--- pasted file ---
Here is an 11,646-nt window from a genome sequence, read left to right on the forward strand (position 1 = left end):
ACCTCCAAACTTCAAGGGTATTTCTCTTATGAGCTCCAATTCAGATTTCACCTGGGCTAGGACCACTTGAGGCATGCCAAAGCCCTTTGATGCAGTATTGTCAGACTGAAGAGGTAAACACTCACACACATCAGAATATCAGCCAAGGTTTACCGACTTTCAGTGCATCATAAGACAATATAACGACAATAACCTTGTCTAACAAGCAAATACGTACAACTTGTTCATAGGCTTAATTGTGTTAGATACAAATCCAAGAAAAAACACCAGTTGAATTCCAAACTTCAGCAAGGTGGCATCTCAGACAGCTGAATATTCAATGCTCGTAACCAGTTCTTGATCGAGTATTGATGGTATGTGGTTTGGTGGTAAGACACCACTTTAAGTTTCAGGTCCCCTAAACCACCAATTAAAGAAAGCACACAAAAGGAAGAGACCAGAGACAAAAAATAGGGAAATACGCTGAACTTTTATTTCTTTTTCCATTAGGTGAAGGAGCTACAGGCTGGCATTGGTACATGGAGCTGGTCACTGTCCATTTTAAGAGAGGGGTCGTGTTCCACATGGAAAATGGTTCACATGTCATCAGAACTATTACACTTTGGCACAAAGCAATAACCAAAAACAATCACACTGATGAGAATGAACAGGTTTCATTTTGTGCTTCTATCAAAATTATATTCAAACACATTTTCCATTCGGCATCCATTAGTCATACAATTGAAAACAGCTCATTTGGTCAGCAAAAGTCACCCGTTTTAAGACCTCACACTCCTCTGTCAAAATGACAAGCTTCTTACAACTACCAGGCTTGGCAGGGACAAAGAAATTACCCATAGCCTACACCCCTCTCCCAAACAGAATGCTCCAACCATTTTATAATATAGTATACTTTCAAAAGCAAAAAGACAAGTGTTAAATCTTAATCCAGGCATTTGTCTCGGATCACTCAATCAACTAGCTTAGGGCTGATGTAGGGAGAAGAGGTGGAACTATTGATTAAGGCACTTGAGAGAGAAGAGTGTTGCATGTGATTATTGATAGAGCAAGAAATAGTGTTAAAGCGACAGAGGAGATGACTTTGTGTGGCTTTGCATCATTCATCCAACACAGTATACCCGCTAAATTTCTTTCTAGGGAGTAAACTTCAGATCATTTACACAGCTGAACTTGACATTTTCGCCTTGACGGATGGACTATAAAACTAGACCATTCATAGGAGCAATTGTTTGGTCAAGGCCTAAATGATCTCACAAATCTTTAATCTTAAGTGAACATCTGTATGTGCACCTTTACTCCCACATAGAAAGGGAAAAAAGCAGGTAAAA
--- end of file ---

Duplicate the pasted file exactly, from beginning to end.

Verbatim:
Here is an 11,646-nt window from a genome sequence, read left to right on the forward strand (position 1 = left end):
ACCTCCAAACTTCAAGGGTATTTCTCTTATGAGCTCCAATTCAGATTTCACCTGGGCTAGGACCACTTGAGGCATGCCAAAGCCCTTTGATGCAGTATTGTCAGACTGAAGAGGTAAACACTCACACACATCAGAATATCAGCCAAGGTTTACCGACTTTCAGTGCATCATAAGACAATATAACGACAATAACCTTGTCTAACAAGCAAATACGTACAACTTGTTCATAGGCTTAATTGTGTTAGATACAAATCCAAGAAAAAACACCAGTTGAATTCCAAACTTCAGCAAGGTGGCATCTCAGACAGCTGAATATTCAATGCTCGTAACCAGTTCTTGATCGAGTATTGATGGTATGTGGTTTGGTGGTAAGACACCACTTTAAGTTTCAGGTCCCCTAAACCACCAATTAAAGAAAGCACACAAAAGGAAGAGACCAGAGACAAAAAATAGGGAAATACGCTGAACTTTTATTTCTTTTTCCATTAGGTGAAGGAGCTACAGGCTGGCATTGGTACATGGAGCTGGTCACTGTCCATTTTAAGAGAGGGGTCGTGTTCCACATGGAAAATGGTTCACATGTCATCAGAACTATTACACTTTGGCACAAAGCAATAACCAAAAACAATCACACTGATGAGAATGAACAGGTTTCATTTTGTGCTTCTATCAAAATTATATTCAAACACATTTTCCATTCGGCATCCATTAGTCATACAATTGAAAACAGCTCATTTGGTCAGCAAAAGTCACCCGTTTTAAGACCTCACACTCCTCTGTCAAAATGACAAGCTTCTTACAACTACCAGGCTTGGCAGGGACAAAGAAATTACCCATAGCCTACACCCCTCTCCCAAACAGAATGCTCCAACCATTTTATAATATAGTATACTTTCAAAAGCAAAAAGACAAGTGTTAAATCTTAATCCAGGCATTTGTCTCGGATCACTCAATCAACTAGCTTAGGGCTGATGTAGGGAGAAGAGGTGGAACTATTGATTAAGGCACTTGAGAGAGAAGAGTGTTGCATGTGATTATTGATAGAGCAAGAAATAGTGTTAAAGCGACAGAGGAGATGACTTTGTGTGGCTTTGCATCATTCATCCAACACAGTATACCCGCTAAATTTCTTTCTAGGGAGTAAACTTCAGATCATTTACACAGCTGAACTTGACATTTTCGCCTTGACGGATGGACTATAAAACTAGACCATTCATAGGAGCAATTGTTTGGTCAAGGCCTAAATGATCTCACAAATCTTTAATCTTAAGTGAACATCTGTATGTGCACCTTTACTCCCACATAGAAAGGGAAAAAAGCAGGTAAAA